The new LIV Golf series puts the package on its concept of teams to boost a product which it touts as an innovation.
Team competition is not new to the landscape of professional golf. It’s just less common. An annual PGA Tour tournament, the Zurich Classic in New Orleans, offers a team format.
But the best known are obviously the Ryder Cup, one of the biggest sporting competitions in the world, which opposes American golfers to those of Europe. The Presidents Cup pits Americans against international players. These are biennial events.
The management of LIV Golf considers that it is innovating since it offers a team formula at each of its tournaments. The 48 players are divided among 12 teams led by a captain who is obviously among the headliners of the league. The two best scores are retained at each hole.
In the team ranking, the top 3 share an additional purse of $5 million, of which $3 million is given to the champion team. Each player receives 25% of the amount.
The eighth and final tournament of the season, on the Blue Monster course at Trump National in Doral, Florida, will be reserved entirely for the team format. The 12 teams will compete in knockout matches. The purse will amount to $50 million, of which $16 million is reserved for champions.
Still in a break-in period, LIV is trying to stabilize and establish its foundations. It is anticipated that formations will be less subject to change as future events unfold.
The leaders of the league frequently repeat that they want their formula to resemble Formula 1. On the ground, it is rather difficult to follow since all the groups start at the same time.
To distinguish itself, the league is trying to refine its project. Moreover, we find a similar type of game in the American college ranks.
“Amateurs understand team games. LIV’s formula simply adds a layer. We will all improve it over time. One day, maybe the teams will be more popular than the players. We will have to see how the formula develops, ”said Paul Casey on the sidelines of the tournament in Bedminster.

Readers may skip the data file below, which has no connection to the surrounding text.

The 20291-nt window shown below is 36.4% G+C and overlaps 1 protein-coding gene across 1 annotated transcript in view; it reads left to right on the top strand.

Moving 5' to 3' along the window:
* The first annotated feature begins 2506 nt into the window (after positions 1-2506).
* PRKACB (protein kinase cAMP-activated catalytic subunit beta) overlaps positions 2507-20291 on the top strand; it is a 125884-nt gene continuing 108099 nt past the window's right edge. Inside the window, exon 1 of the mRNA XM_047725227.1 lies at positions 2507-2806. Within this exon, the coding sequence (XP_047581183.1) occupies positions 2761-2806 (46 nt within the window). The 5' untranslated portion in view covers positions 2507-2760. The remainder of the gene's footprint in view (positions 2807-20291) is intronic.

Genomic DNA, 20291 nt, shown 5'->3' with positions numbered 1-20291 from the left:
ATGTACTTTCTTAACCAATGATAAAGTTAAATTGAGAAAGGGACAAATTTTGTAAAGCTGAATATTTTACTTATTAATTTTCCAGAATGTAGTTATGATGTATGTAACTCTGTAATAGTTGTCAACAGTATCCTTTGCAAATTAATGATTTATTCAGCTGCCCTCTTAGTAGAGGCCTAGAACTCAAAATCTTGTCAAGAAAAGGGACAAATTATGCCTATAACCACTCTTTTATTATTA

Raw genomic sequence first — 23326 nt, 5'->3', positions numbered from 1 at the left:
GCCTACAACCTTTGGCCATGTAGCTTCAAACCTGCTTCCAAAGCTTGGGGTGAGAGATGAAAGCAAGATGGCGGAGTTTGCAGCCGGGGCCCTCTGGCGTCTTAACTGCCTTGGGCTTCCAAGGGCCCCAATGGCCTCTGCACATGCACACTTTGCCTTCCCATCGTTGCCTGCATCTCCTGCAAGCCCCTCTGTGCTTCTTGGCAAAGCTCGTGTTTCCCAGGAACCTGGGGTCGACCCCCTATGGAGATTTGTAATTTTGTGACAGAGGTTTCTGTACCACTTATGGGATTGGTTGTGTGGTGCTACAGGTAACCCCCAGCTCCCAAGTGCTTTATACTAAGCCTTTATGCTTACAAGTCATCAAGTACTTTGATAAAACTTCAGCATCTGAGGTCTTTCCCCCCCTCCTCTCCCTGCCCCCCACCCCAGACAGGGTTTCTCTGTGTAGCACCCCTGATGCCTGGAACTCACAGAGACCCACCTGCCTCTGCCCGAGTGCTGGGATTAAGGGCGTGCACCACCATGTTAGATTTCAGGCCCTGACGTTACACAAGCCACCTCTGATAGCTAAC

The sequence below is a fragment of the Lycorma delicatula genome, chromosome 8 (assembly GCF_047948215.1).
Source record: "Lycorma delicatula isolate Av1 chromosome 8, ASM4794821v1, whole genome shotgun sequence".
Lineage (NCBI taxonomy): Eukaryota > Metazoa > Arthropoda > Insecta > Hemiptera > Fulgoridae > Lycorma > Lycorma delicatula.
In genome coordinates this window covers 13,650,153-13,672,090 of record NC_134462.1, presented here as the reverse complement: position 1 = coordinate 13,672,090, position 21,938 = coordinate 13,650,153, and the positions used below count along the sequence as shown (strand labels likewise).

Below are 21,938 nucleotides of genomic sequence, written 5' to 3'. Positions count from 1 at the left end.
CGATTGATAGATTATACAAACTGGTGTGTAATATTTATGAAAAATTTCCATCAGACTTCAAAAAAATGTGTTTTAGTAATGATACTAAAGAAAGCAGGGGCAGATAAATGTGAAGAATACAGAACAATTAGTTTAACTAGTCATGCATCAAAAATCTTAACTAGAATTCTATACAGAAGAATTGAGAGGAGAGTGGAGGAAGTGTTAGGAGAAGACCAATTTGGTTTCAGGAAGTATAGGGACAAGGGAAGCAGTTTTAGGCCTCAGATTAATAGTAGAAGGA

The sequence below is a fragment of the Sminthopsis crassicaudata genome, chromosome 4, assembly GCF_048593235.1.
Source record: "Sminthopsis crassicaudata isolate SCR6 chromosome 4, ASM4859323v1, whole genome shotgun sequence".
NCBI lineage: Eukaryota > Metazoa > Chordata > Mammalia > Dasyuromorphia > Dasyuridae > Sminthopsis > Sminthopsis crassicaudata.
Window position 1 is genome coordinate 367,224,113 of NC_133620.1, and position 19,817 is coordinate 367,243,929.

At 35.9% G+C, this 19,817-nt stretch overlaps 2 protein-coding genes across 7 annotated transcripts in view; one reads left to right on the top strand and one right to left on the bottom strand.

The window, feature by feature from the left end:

More names to come
A bit like the contracts signed, the leaders of LIV continue to inflate the “balloon”. They claim that there will soon be no availability to join the breakout series.
Southpaw Bubba Watson, 43 and a two-time Masters champion, is the league’s recent take.
New hires are expected to be announced after the PGA Tour schedule concludes in early September.
The rag has not finished burning in the world of golf.
Already eyes on 2023
According to the directors, the LIV series would be ahead of schedule. This is why it announced, on the sidelines of its third tournament this week, its 2023 calendar.
It features 14 tournaments that will be played across North America, Latin America, Europe, Asia, Australia and the Middle East. The tidy total purse will climb to $405 million…
To release its 48 players, this calendar would not interfere with the important events of the traditional golf season, in particular with the majors and international tournaments.
The novelty is that LIV will launch its franchises to form a real league of 12 teams. This is obviously why it relies on the team formula to distinguish itself (read other text above).
Still owned by LIV, these teams will be managed by captains. These will have to convince the golfers they wish to hire to reinforce on-course training and establish a solid marketing strategy to develop the market for their logo.
Through this strategy, LIV hopes to attract investors ready to embark on its business model. This task does not promise to be easy because of the main source of money: the Public Investment Fund of Saudi Arabia. By joining the league, several golfers have lost sponsorships. Major corporations severed longstanding ties, including RBC with Dustin Johnson and UPS with Lee Westwood.
Even more money
LIV is also looking to attract a broadcaster or streaming media. Among its major leaders, the league has several former major networks, including FOX. We remember, however, that in 2020, he had broken his 12-year contract with the USGA, which had started in 2015.
Without an agreement, it will continue to broadcast its tournaments on its website and social networks.
Under the fire of criticism since its arrival in the world of golf because of its ultra-aggressive strategy, its format and its lack of program to contribute to the development of the sport, LIV continues to spend lavishly.
It delves further into the principle of money laundering through sport, because to continue to restore the image of Saudi Arabia, the league has invested $300 million in the Asian Tour and will inject $100 million into a social responsibility foundation in the sport.